When our doctors, nurses, and administrative staff understand the importance of traditional healing, and make the effort to connect their patients to other options, patients may heal better. Indigenous culture will be supported and recognized by these referrals. Culture, for many Indigenous people, is a healing form of connection.
But what about non-Indigenous patients?
Adverse Childhood Experiences and Holistic Wellness
Have you heard of Adverse Childhood Experiences or ACEs?
ACEs are the traumatic or life-altering events that occur in a child’s life. This includes divorce, a death in the family, addiction in the family, various forms of abuse, and much more. In the original study conducted, 2/3 of the population reported at least one ACE.
Interestingly, as our ACE score increases, so does the likelihood of experiencing chronic or serious health problems in later life. This is independent of addiction, although the risk of addiction also increases.
A high ACE score can be correlated to increased risk of diabetes, heart disease, addiction, and cancer. A high ACE score increases the risk of early mortality.
High ACE scores have a heavy toll on the public health care system, and the individual.
But, biomedicine does not address someone’s childhood when treating their diabetes. A child acting out in second grade is rarely has their home environment assessed.
ACE scores are intergenerational. If your parent has a high ACE score, they may be addicted or depressed. They may not be able to control their anger, and therefore can become abusive. This creates ACE scores for their own children, who, if unaddressed, can then pass these ACEs onto their children later on.
In communities that have experienced intergenerational trauma, like the Indigenous peoples of Turtle Island, ACEs are more prevalent and health outcomes are poorer. Furthermore, traditional practices, including traditional healing, were outlawed. By banning traditional practices, the Canadian government ensured that an entire population of people would suffer for generations.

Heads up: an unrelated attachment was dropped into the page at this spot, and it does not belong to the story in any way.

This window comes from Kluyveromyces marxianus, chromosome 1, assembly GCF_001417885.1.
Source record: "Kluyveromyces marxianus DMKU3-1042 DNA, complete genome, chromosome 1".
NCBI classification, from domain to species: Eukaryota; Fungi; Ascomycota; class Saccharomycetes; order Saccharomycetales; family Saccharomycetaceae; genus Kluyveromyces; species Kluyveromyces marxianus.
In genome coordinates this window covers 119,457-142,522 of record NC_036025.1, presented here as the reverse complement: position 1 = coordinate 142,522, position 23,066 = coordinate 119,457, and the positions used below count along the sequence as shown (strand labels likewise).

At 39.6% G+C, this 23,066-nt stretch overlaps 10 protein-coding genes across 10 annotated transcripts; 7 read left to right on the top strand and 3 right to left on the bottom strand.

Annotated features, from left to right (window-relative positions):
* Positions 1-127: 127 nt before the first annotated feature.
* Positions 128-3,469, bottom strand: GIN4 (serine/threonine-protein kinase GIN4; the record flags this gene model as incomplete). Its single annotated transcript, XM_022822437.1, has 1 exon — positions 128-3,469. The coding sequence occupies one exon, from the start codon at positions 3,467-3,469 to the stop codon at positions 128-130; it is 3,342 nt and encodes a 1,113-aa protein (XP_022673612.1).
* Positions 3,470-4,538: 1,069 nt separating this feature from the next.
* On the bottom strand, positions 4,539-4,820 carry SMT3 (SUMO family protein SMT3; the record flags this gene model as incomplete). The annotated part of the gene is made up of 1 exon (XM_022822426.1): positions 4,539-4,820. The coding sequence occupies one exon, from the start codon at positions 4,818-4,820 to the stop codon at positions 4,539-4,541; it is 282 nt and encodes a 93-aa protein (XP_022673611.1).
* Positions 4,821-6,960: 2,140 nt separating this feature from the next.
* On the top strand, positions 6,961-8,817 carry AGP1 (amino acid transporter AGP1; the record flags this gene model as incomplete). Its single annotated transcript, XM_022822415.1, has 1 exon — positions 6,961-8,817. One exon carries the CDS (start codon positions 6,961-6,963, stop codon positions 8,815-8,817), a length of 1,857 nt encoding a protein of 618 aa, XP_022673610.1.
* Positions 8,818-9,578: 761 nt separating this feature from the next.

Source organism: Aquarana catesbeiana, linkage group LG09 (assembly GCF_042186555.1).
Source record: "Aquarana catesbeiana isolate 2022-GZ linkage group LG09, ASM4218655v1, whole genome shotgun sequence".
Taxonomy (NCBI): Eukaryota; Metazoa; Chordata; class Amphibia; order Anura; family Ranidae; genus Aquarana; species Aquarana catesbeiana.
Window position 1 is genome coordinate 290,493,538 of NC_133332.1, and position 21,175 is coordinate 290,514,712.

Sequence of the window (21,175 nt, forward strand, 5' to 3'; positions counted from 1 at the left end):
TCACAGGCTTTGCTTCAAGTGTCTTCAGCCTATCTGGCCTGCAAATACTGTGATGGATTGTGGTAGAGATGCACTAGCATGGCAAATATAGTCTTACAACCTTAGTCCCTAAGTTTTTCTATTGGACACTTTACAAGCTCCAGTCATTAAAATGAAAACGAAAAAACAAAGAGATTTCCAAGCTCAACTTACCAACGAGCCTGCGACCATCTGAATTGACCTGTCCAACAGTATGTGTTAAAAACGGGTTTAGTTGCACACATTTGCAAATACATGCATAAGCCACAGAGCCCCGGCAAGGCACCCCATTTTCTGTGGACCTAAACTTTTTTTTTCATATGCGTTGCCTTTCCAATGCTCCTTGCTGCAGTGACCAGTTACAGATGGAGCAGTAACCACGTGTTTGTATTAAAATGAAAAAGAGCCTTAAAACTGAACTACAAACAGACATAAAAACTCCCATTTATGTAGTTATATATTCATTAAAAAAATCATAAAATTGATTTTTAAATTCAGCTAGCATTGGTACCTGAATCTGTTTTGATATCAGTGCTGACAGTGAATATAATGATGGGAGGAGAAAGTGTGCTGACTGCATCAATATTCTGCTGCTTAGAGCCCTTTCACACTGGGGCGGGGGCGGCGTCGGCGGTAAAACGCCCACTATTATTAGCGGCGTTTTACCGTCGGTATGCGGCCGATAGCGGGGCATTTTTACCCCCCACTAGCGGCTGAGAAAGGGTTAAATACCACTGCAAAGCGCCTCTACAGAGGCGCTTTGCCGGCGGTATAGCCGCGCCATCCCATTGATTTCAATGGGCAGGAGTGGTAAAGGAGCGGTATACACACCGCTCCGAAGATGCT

But, there is hope.
As reconciliation is pursued, traditional healing is being practiced, and is making a huge impact!
Traditional healing addresses intergenerational trauma holistically alongside various medical concerns. It allows for holistic responses to a holistic problem. It allows for intergenerational healing.
Right now, traditional healing is separate from biomedicine. Therefore, the understanding of the body, mind, and soul as an integrated system is still limited.
We have a lot to learn from the traditional healing methods of Indigenous peoples in Canada. Addressing health holistically and allowing a patient room to express their concerns and emotions is really just the tip of the iceberg.
The CDC-Kaiser ACE study is evidence that our social and mental experiences has a profound impact on our long-term health. When we address those risk factors and experiences early, we are saving an individual from pain as well as preventing a drain on the health care system.
We already know that preventing chronic disease is more affordable than treating chronic disease. If we make this prevention holistic, and we implement the integrated approach of traditional medicine, we can improve health beyond the physical body and throughout our lives.